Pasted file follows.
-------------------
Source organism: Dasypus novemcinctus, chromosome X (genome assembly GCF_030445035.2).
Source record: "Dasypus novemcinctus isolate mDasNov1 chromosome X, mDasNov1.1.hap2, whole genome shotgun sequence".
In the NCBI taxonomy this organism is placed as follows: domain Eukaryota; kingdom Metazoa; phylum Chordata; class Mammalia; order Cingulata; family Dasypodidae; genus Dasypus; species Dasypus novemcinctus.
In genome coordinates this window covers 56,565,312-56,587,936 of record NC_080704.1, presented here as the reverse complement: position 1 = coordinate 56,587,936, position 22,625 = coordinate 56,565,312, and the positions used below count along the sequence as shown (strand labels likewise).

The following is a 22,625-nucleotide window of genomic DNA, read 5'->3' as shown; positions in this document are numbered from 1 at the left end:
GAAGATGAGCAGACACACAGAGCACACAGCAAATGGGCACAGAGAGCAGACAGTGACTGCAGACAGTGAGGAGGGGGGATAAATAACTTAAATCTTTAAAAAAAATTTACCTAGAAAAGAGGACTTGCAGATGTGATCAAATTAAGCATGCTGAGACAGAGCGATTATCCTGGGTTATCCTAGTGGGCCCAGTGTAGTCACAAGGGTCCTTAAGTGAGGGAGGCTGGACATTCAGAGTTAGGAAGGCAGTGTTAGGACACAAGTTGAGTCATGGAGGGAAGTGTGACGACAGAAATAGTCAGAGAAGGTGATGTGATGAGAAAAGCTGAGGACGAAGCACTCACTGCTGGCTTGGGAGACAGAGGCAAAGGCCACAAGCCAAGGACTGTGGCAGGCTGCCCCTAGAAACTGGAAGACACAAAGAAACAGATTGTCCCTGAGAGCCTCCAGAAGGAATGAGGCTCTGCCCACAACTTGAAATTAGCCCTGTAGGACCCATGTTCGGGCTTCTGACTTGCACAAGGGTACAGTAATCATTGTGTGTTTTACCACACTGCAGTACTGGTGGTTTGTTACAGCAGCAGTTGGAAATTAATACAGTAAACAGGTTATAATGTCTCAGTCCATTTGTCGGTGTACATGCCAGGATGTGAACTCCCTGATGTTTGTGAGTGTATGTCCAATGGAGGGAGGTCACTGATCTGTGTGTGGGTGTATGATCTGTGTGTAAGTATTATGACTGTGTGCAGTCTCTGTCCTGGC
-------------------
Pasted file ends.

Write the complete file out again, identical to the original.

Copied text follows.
Source organism: Dasypus novemcinctus, chromosome X (genome assembly GCF_030445035.2).
Source record: "Dasypus novemcinctus isolate mDasNov1 chromosome X, mDasNov1.1.hap2, whole genome shotgun sequence".
In the NCBI taxonomy this organism is placed as follows: domain Eukaryota; kingdom Metazoa; phylum Chordata; class Mammalia; order Cingulata; family Dasypodidae; genus Dasypus; species Dasypus novemcinctus.
In genome coordinates this window covers 56,565,312-56,587,936 of record NC_080704.1, presented here as the reverse complement: position 1 = coordinate 56,587,936, position 22,625 = coordinate 56,565,312, and the positions used below count along the sequence as shown (strand labels likewise).

The following is a 22,625-nucleotide window of genomic DNA, read 5'->3' as shown; positions in this document are numbered from 1 at the left end:
GAAGATGAGCAGACACACAGAGCACACAGCAAATGGGCACAGAGAGCAGACAGTGACTGCAGACAGTGAGGAGGGGGGATAAATAACTTAAATCTTTAAAAAAAATTTACCTAGAAAAGAGGACTTGCAGATGTGATCAAATTAAGCATGCTGAGACAGAGCGATTATCCTGGGTTATCCTAGTGGGCCCAGTGTAGTCACAAGGGTCCTTAAGTGAGGGAGGCTGGACATTCAGAGTTAGGAAGGCAGTGTTAGGACACAAGTTGAGTCATGGAGGGAAGTGTGACGACAGAAATAGTCAGAGAAGGTGATGTGATGAGAAAAGCTGAGGACGAAGCACTCACTGCTGGCTTGGGAGACAGAGGCAAAGGCCACAAGCCAAGGACTGTGGCAGGCTGCCCCTAGAAACTGGAAGACACAAAGAAACAGATTGTCCCTGAGAGCCTCCAGAAGGAATGAGGCTCTGCCCACAACTTGAAATTAGCCCTGTAGGACCCATGTTCGGGCTTCTGACTTGCACAAGGGTACAGTAATCATTGTGTGTTTTACCACACTGCAGTACTGGTGGTTTGTTACAGCAGCAGTTGGAAATTAATACAGTAAACAGGTTATAATGTCTCAGTCCATTTGTCGGTGTACATGCCAGGATGTGAACTCCCTGATGTTTGTGAGTGTATGTCCAATGGAGGGAGGTCACTGATCTGTGTGTGGGTGTATGATCTGTGTGTAAGTATTATGACTGTGTGCAGTCTCTGTCCTGGC